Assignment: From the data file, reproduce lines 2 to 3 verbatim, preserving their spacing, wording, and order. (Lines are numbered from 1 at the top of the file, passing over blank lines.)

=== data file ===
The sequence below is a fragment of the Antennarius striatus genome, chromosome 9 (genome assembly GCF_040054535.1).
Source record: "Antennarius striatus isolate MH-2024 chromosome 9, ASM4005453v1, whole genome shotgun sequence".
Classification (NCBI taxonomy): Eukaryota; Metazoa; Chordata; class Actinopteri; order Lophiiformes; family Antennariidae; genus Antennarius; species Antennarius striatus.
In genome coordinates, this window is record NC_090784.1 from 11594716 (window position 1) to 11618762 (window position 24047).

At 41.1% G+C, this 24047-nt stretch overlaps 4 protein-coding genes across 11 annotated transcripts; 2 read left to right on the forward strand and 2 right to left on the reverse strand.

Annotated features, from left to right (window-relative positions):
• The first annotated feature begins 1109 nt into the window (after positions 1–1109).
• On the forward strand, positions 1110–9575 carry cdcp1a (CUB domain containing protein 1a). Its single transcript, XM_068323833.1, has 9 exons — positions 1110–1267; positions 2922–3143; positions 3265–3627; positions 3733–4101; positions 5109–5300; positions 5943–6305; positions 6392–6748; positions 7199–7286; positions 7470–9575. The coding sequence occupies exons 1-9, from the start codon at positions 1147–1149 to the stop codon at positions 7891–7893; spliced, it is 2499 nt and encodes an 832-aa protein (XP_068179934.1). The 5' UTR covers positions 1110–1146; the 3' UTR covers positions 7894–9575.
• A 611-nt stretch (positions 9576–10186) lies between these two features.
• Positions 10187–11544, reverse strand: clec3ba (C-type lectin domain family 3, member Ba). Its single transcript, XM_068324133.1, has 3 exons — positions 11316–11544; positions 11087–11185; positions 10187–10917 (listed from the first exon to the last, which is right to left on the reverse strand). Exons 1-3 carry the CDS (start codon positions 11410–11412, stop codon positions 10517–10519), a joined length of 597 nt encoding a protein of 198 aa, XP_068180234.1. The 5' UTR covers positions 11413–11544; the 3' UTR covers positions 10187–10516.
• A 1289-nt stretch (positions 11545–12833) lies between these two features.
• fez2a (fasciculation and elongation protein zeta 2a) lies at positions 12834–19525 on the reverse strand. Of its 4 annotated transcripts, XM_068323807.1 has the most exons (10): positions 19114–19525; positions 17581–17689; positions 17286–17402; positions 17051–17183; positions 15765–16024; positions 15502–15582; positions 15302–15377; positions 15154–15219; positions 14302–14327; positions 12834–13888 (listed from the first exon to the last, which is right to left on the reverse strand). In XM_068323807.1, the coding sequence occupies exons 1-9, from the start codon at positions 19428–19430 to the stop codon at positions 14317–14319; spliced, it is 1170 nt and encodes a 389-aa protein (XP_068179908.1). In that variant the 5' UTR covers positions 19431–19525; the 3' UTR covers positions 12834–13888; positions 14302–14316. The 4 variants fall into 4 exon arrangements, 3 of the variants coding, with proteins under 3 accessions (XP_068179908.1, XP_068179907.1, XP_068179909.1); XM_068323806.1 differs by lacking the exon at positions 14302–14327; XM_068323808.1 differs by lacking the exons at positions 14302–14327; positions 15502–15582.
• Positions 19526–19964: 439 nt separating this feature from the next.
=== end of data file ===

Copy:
Source record: "Antennarius striatus isolate MH-2024 chromosome 9, ASM4005453v1, whole genome shotgun sequence".
Classification (NCBI taxonomy): Eukaryota; Metazoa; Chordata; class Actinopteri; order Lophiiformes; family Antennariidae; genus Antennarius; species Antennarius striatus.